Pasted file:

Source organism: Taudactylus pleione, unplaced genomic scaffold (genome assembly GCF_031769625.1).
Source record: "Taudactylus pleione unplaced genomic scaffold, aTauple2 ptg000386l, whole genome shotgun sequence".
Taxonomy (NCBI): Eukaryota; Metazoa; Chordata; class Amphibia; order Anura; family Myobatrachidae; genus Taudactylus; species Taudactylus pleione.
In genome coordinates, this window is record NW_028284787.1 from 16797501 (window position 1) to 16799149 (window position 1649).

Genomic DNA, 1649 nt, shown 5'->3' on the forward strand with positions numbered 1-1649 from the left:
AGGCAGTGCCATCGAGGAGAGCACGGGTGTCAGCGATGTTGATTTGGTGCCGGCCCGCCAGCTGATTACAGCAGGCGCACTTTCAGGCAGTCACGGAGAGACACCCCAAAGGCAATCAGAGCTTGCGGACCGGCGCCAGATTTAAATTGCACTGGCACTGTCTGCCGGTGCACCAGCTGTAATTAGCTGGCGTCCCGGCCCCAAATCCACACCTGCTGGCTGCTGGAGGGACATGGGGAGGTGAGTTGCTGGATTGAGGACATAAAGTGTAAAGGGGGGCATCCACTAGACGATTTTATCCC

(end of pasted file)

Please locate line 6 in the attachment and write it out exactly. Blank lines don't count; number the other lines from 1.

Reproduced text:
AGGCAGTGCCATCGAGGAGAGCACGGGTGTCAGCGATGTTGATTTGGTGCCGGCCCGCCAGCTGATTACAGCAGGCGCACTTTCAGGCAGTCACGGAGAGACACCCCAAAGGCAATCAGAGCTTGCGGACCGGCGCCAGATTTAAATTGCACTGGCACTGTCTGCCGGTGCACCAGCTGTAATTAGCTGGCGTCCCGGCCCCAAATCCACACCTGCTGGCTGCTGGAGGGACATGGGGAGGTGAGTTGCTGGATTGAGGACATAAAGTGTAAAGGGGGGCATCCACTAGACGATTTTATCCC